Prairie Village police are in the process of training the first recruits in a new program they hope will allow sworn officers to stay on patrol and focused on crime prevention.
Police Chief Wes Jordan told the Prairie Village City Council earlier this week that the department was moving forward with the Volunteers in Police Service (VIPS) program that had been in the planning stages for several months. Through the program, graduates of the department’s Citizens Police Academy course and retired police officers will be eligible to train as police service volunteers.
After completing the training course and passing a background check and modified physical, the volunteers will work shifts carrying out duties that sometimes take officers on patrol away from their districts. These duties include: traffic direction, vehicle lockouts, house watch checks, car seat installations and motorist assists, among others.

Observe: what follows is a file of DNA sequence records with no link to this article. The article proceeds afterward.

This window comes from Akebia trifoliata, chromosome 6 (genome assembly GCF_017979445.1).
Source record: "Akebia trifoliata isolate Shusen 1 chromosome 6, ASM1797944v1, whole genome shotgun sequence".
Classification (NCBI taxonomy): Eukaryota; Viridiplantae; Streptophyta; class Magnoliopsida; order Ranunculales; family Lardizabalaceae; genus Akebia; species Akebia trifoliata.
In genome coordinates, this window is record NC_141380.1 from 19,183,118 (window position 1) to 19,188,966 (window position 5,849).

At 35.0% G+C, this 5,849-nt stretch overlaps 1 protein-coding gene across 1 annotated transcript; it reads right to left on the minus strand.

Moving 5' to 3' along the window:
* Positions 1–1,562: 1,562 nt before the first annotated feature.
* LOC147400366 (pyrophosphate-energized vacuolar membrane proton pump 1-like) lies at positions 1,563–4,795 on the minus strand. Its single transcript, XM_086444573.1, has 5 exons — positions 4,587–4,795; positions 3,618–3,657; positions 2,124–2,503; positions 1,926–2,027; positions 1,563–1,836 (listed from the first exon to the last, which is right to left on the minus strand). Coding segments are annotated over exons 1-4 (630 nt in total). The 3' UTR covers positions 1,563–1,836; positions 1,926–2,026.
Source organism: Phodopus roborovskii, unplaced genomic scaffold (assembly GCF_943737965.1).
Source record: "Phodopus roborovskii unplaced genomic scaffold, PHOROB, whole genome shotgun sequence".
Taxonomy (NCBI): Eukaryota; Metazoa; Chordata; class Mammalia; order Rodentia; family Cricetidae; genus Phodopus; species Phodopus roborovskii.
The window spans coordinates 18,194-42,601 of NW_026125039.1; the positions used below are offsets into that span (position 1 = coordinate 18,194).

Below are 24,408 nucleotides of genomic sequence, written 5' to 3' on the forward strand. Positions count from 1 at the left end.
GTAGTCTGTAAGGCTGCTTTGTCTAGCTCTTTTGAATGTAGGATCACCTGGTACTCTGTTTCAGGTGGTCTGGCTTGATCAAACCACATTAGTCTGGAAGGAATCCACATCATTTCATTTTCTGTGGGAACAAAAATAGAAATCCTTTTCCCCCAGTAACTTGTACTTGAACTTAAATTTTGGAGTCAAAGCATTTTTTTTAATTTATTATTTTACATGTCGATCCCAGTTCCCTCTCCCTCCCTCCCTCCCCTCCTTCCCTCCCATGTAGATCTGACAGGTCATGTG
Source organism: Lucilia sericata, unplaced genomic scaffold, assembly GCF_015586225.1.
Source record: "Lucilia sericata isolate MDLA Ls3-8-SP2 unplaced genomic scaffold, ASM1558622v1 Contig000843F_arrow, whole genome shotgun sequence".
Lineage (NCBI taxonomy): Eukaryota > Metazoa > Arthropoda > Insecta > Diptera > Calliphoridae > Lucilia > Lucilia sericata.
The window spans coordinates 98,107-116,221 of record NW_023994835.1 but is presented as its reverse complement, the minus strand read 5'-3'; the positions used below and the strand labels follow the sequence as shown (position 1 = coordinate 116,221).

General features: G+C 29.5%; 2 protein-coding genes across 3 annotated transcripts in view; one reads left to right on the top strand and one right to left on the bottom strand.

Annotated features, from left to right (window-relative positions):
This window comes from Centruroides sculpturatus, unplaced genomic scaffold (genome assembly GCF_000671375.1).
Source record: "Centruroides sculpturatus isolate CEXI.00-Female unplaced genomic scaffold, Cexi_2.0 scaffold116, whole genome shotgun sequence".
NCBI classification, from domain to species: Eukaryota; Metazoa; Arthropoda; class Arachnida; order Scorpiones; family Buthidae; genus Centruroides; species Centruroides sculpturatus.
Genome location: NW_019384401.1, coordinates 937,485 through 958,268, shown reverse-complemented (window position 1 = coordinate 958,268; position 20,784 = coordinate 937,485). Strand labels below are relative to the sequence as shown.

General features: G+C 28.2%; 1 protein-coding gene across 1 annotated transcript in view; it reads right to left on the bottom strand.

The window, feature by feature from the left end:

“An officer could get a call for a vehicle lockout, and that would take him away from patrol for 10 to 20 minutes,” Jordan said. “We’ve often had residents approach us and ask if there’s any way they can help. Until now, we haven’t had the mechanism to let them do that.”
Jordan stresses that volunteers in the program will not be armed and will have no enforcement powers. They’ll be issued “soft uniforms” that will make them easily identifiable as volunteers, he said.
“This is a docile role,” Jordan told the council. “If the volunteers see something suspicious happening, they are supposed to remain in their vehicles. There won’t be any ‘citizen’s arrest’ type of actions.”
The first two volunteers in the program are currently undergoing training, Jordan said, and are expected to be eligible to work their first shifts later this summer.